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Social Media Meets Genetic Research
July 17, 2014 3:30 PM   Subscribe

What do you do if your child has a condition that is new to science? After describing the effects of his blog post, he told the crowd that it was inevitable that parents of children with other newly discovered diseases would form proactive communities, much as he, Cristina, and the Wilseys had done. Vandana Shashi believes that such communities represent a new paradigm for conducting medical research. “It’s kind of a shift in the scientific world that we have to recognize—that, in this day of social media, dedicated, educated, and well-informed families have the ability to make a huge impact,” she told me. “Gone are the days when we could just say, ‘We’re a cloistered community of researchers, and we alone know how to do this.’ ”

It's a long article about a newly discovered genetic disorder and how social media helped accelerate the diagnosis. I am posting it because of the intersection of medical science and social media.
posted by Michele in California (6 comments total) 20 users marked this as a favorite

 
Matt Might's blog post made the MetaFilter front page back in 2012.
posted by RichardP at 4:39 PM on July 17 [1 favorite]


That was a great read. I work in medical research, for a genetic disease for which we know the cause but there's currently no treatment. And while the disease I work with didn't have anything like this discovery process, it's true that the patient communities are amazing, with online communities connecting people who'd otherwise struggle to know of each others' existence, much less spread news and swap experiences. The first event I went to, I was startled by how well-informed they all were about ongoings in the community, the latest research, and an accurate sense of how common their specific experiences and symptoms were.

If you're not familiar with it, patients like me is a really interesting project along those lines, encouraging people with all sorts of conditions to share their symptoms, treatments and other experiences, both for solidarity and a sense of community, and to act as a resource for researchers looking at how patients respond to various interventions. I'm not sure whether anything has come out of it yet, but it has the potential to be a fantastic resource.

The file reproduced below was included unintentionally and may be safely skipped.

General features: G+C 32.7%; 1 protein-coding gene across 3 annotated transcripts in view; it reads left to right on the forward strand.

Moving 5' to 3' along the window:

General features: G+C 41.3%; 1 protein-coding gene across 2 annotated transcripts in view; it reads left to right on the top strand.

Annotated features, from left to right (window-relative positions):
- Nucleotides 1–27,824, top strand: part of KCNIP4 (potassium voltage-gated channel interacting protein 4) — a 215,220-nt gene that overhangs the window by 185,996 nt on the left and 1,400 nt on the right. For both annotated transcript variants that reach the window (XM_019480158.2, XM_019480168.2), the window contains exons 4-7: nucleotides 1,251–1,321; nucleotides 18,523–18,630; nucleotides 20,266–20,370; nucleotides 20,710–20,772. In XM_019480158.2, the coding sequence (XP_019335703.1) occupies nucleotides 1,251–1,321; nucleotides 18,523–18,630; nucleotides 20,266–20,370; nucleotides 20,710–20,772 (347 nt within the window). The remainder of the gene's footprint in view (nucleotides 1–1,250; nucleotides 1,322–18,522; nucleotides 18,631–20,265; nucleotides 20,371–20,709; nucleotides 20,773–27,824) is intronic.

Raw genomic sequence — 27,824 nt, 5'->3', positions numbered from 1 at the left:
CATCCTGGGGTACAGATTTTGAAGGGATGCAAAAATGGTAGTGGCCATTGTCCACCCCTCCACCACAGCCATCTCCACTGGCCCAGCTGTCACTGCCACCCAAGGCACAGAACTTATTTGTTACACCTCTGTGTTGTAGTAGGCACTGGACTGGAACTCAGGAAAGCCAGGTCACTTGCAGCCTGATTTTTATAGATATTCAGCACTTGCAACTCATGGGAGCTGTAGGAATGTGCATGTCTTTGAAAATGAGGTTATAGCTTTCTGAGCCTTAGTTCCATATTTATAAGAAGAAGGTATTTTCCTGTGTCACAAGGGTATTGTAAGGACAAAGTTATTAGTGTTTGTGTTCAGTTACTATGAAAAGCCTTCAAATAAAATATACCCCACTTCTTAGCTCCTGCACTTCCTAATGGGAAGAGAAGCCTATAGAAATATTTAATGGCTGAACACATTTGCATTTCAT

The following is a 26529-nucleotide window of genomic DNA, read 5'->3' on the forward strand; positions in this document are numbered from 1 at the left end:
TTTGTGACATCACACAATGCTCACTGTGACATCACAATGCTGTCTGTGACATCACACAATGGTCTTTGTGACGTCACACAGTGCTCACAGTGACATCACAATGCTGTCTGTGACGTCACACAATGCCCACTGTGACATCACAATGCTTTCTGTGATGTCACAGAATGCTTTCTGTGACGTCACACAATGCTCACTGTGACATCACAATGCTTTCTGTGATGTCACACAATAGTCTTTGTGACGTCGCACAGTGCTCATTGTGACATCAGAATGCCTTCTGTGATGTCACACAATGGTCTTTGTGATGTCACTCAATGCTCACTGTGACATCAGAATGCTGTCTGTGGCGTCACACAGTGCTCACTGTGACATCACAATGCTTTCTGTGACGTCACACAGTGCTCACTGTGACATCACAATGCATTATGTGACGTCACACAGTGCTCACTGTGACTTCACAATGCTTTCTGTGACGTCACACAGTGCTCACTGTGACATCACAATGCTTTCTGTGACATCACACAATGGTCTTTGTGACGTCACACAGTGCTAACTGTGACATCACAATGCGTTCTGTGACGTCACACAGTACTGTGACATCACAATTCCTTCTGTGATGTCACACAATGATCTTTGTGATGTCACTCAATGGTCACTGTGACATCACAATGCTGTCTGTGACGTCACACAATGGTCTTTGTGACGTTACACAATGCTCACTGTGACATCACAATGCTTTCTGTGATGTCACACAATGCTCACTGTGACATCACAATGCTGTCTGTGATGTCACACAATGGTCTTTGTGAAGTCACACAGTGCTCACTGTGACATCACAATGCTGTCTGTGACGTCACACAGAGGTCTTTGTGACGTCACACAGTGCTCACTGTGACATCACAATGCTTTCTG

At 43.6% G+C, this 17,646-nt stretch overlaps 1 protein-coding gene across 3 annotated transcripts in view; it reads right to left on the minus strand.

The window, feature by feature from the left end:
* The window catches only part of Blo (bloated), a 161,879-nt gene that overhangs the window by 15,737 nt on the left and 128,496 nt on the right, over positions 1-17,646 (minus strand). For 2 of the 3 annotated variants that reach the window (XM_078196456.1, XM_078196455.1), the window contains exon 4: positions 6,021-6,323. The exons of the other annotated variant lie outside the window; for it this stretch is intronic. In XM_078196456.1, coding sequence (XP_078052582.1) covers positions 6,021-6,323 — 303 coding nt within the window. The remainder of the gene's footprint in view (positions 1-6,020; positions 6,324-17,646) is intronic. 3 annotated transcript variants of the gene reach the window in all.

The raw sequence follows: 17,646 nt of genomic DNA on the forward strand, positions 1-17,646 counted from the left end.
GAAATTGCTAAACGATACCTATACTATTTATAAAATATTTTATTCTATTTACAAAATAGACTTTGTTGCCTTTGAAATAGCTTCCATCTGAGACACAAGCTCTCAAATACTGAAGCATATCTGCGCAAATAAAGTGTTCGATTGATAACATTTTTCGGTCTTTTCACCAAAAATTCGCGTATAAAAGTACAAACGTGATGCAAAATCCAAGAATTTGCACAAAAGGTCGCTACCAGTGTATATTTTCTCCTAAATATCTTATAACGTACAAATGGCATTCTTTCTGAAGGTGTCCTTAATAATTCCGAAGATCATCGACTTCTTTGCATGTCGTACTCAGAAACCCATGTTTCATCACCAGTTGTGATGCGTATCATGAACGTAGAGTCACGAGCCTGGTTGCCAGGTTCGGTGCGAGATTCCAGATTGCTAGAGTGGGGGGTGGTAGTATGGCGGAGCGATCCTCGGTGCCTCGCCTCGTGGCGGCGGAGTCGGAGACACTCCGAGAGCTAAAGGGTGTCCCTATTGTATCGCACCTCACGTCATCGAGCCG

All the talk of academic competition slowing down progress is depressing, and totally unsurprising. It's all too common to see labs in competition where they really should be pooling resources, but that's where the reward system that an academic's career is built on pushes us.
posted by metaBugs at 4:51 PM on July 17 [2 favorites]


Great read, thanks Michele.
posted by Hermione Granger at 5:52 PM on July 17 [2 favorites]


This is potentially an incredibly important insight:

As Bertrand and the other NGLY1 patients illustrated, the inability to get rid of malfunctioning glycoproteins has devastating consequences, especially for developing infants. But [...] it might confer one advantage, as well ... perhaps Bertrand was able to avoid infections because viruses got stuck after attaching themselves to his defective glycoproteins. ... [That] could point to a way to treat acute infections ranging from influenza to Ebola hemorrhagic fever.

One family's tragedy + dogged persistence + new media + money = still a tragedy, but maybe with far-reaching consequences for future viral medicine.
posted by RedOrGreen at 10:09 AM on July 18 [1 favorite]


Genetic disorders tend to persist due to the advantages they confer. I mean that is the essence of evolution. Sickle cell is protective against malaria. Cystic Fibrosis protects against typhoid. My understanding is that typhoid running rampant in Europe (historically) is why CF is far more common in Caucasians than in most other ethnicities.

But it tends to be a politically incorrect thing to note. So I am not sure if it will ever become acceptable to use that information in the way you are suggesting, though I think there is enormous potential for learning there.
posted by Michele in California at 11:58 AM on July 18


Very interesting article. I have a friend whose daughter has Rett Syndrome, a rare but identified disorder, and social media has played a huge role in the sharing of information and providing support for the families affected.
posted by shoesietart at 12:11 PM on July 18


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